UPDATE, 8/6/19 8:10 p.m. — In a 4 to 1 vote, Ashland City Councilors approve Ordinance 3176 Tuesday night, allowing Ashland Police to charge a person with a crime if they didn’t identify themselves in some cases. Violators face a Class C misdemeanor.
Tuesday councilors amended the language one last time, clarifying wording involving ‘probable cause.’ Previous amendments included that the Chief of Police will provide quarterly updates on it’s implementation through the first year. The chapter will also be repealed on August 16, 2020, unless the City Council takes further action.
ASHLAND, Ore. – After multiple pleas from community members to ‘vote no’ on a controversial ordinance, Ashland City Councilors weren’t able to make a decision. That’s because they ran out of time.
A second reading of Ordinance 3176 was held Tuesday evening. If passed, the legislation would allow Ashland Police to charge a person with a crime if they didn’t identify themselves in some cases.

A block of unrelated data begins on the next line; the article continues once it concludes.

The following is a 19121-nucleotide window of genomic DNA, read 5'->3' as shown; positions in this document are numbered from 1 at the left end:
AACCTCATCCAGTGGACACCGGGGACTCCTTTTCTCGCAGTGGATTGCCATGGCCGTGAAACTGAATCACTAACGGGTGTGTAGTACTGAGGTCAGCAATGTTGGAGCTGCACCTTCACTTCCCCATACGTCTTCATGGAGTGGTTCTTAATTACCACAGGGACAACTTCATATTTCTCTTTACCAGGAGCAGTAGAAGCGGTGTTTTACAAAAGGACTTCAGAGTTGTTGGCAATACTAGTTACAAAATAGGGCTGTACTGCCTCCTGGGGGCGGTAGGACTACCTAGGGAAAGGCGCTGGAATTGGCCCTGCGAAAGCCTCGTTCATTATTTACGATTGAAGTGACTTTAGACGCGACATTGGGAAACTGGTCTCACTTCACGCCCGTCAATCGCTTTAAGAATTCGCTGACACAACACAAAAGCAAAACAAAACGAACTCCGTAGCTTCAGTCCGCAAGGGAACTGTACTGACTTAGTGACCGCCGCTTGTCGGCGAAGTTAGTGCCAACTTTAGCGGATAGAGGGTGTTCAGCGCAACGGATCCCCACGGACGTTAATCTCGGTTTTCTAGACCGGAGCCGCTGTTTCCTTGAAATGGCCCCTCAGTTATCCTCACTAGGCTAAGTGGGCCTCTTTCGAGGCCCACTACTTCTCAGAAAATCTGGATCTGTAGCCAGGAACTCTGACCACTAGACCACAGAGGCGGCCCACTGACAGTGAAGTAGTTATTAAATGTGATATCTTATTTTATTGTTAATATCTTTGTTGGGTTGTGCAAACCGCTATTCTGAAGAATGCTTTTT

Dozens of people from diverse backgrounds spoke out against the proposed change to the city’s municipal code. During a public comment period, they approached councilors with their concerns that the ordinance could encourage racial profiling and discrimination. Ashland Police Chief Tighe O’Meara spoke to those concerns, saying he believes the ordinance will only help the public.
Councilor Julie Akins, the lone ‘no’ vote during a first reading, motioned to postpone the ordinance. Other councilors disagreed, defending the ordinance as a way to protect the public and allow police to fulfill their jobs. Amid all the back and forth, the clock struck 10:30 p.m. signalling the end of the meeting.
You can read more about the controversial ordinance here: https://bit.ly/2XStaD6. NBC5 News will keep you updated on what happens at the next city council meeting.